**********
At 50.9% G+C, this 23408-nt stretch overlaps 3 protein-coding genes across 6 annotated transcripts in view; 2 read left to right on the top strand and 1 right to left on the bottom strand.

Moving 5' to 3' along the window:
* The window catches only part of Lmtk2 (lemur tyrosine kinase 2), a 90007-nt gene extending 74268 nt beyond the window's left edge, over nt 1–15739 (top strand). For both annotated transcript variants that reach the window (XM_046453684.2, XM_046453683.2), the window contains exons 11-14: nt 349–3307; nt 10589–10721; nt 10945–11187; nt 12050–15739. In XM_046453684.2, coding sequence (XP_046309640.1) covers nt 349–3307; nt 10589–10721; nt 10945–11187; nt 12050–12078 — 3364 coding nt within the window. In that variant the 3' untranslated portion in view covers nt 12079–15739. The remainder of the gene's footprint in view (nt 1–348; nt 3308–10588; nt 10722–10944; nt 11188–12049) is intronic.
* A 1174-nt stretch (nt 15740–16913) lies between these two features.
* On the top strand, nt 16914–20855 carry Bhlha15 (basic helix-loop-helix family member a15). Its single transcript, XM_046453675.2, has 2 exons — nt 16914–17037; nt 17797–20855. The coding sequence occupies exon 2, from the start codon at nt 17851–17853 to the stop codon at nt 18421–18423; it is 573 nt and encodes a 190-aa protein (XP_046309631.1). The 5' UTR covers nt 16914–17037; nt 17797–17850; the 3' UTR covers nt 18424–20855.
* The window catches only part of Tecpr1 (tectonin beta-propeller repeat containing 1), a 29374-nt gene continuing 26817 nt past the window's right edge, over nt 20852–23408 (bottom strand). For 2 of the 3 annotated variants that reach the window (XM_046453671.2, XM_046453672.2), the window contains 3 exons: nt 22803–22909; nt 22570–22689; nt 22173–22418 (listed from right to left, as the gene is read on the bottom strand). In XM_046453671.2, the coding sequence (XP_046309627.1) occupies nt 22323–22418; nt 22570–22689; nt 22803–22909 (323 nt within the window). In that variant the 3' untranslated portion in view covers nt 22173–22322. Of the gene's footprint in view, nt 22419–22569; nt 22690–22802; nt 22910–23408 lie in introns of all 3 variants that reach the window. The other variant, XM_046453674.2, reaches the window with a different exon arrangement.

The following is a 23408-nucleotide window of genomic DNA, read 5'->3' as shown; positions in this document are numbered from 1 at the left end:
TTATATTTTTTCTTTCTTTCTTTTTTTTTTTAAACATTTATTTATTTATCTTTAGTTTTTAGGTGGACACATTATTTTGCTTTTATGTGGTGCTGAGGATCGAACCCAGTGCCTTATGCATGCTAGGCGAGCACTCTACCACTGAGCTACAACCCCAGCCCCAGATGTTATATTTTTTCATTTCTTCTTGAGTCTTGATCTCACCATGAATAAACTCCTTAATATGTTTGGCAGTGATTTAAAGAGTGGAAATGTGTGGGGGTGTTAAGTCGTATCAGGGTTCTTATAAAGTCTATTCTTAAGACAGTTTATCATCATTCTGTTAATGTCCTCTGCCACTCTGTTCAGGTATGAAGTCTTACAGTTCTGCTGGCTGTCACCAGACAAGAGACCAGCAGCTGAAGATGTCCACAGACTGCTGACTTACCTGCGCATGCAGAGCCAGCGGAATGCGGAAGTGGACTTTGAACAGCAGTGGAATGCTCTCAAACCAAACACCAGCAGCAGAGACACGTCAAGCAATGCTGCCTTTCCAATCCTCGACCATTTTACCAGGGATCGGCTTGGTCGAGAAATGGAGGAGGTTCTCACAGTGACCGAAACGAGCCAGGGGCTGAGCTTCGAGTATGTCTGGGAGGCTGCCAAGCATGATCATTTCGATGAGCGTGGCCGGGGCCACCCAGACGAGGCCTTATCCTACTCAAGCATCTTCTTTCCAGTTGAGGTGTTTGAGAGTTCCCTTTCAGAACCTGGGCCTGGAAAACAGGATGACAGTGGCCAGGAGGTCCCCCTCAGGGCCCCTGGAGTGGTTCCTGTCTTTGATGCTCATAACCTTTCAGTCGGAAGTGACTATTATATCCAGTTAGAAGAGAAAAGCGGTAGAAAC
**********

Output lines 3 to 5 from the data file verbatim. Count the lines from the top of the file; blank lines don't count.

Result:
* The window catches only part of Lmtk2 (lemur tyrosine kinase 2), a 90007-nt gene extending 74268 nt beyond the window's left edge, over nt 1–15739 (top strand). For both annotated transcript variants that reach the window (XM_046453684.2, XM_046453683.2), the window contains exons 11-14: nt 349–3307; nt 10589–10721; nt 10945–11187; nt 12050–15739. In XM_046453684.2, coding sequence (XP_046309640.1) covers nt 349–3307; nt 10589–10721; nt 10945–11187; nt 12050–12078 — 3364 coding nt within the window. In that variant the 3' untranslated portion in view covers nt 12079–15739. The remainder of the gene's footprint in view (nt 1–348; nt 3308–10588; nt 10722–10944; nt 11188–12049) is intronic.
* A 1174-nt stretch (nt 15740–16913) lies between these two features.
* On the top strand, nt 16914–20855 carry Bhlha15 (basic helix-loop-helix family member a15). Its single transcript, XM_046453675.2, has 2 exons — nt 16914–17037; nt 17797–20855. The coding sequence occupies exon 2, from the start codon at nt 17851–17853 to the stop codon at nt 18421–18423; it is 573 nt and encodes a 190-aa protein (XP_046309631.1). The 5' UTR covers nt 16914–17037; nt 17797–17850; the 3' UTR covers nt 18424–20855.